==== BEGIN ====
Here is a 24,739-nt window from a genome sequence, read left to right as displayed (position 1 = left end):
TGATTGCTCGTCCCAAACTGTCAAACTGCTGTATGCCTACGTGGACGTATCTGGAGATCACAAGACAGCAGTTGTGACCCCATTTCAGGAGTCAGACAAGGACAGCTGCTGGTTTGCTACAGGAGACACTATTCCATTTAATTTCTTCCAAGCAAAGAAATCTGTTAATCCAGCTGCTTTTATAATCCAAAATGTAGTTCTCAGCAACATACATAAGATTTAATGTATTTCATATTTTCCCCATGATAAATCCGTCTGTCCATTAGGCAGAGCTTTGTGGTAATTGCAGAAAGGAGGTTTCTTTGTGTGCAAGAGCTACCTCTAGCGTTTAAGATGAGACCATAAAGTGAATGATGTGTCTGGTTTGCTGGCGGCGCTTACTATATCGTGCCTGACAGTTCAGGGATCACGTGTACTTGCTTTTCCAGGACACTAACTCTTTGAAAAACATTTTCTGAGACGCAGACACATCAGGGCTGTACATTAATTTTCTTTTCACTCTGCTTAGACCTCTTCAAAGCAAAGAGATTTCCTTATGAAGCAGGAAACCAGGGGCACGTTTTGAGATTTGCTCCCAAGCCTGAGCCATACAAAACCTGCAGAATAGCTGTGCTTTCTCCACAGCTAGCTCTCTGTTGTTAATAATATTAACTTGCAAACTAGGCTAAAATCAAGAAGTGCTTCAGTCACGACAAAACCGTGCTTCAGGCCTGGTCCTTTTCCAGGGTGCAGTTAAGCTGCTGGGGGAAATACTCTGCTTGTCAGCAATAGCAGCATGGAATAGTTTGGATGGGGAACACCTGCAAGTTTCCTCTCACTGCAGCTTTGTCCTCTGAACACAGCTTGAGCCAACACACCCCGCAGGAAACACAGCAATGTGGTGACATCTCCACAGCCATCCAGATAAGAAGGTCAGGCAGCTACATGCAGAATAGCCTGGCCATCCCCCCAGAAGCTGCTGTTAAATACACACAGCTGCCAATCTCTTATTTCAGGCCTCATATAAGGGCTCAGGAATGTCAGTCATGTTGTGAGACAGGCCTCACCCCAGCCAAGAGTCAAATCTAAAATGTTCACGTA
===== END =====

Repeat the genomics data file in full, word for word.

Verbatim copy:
Here is a 24,739-nt window from a genome sequence, read left to right as displayed (position 1 = left end):
TGATTGCTCGTCCCAAACTGTCAAACTGCTGTATGCCTACGTGGACGTATCTGGAGATCACAAGACAGCAGTTGTGACCCCATTTCAGGAGTCAGACAAGGACAGCTGCTGGTTTGCTACAGGAGACACTATTCCATTTAATTTCTTCCAAGCAAAGAAATCTGTTAATCCAGCTGCTTTTATAATCCAAAATGTAGTTCTCAGCAACATACATAAGATTTAATGTATTTCATATTTTCCCCATGATAAATCCGTCTGTCCATTAGGCAGAGCTTTGTGGTAATTGCAGAAAGGAGGTTTCTTTGTGTGCAAGAGCTACCTCTAGCGTTTAAGATGAGACCATAAAGTGAATGATGTGTCTGGTTTGCTGGCGGCGCTTACTATATCGTGCCTGACAGTTCAGGGATCACGTGTACTTGCTTTTCCAGGACACTAACTCTTTGAAAAACATTTTCTGAGACGCAGACACATCAGGGCTGTACATTAATTTTCTTTTCACTCTGCTTAGACCTCTTCAAAGCAAAGAGATTTCCTTATGAAGCAGGAAACCAGGGGCACGTTTTGAGATTTGCTCCCAAGCCTGAGCCATACAAAACCTGCAGAATAGCTGTGCTTTCTCCACAGCTAGCTCTCTGTTGTTAATAATATTAACTTGCAAACTAGGCTAAAATCAAGAAGTGCTTCAGTCACGACAAAACCGTGCTTCAGGCCTGGTCCTTTTCCAGGGTGCAGTTAAGCTGCTGGGGGAAATACTCTGCTTGTCAGCAATAGCAGCATGGAATAGTTTGGATGGGGAACACCTGCAAGTTTCCTCTCACTGCAGCTTTGTCCTCTGAACACAGCTTGAGCCAACACACCCCGCAGGAAACACAGCAATGTGGTGACATCTCCACAGCCATCCAGATAAGAAGGTCAGGCAGCTACATGCAGAATAGCCTGGCCATCCCCCCAGAAGCTGCTGTTAAATACACACAGCTGCCAATCTCTTATTTCAGGCCTCATATAAGGGCTCAGGAATGTCAGTCATGTTGTGAGACAGGCCTCACCCCAGCCAAGAGTCAAATCTAAAATGTTCACGTA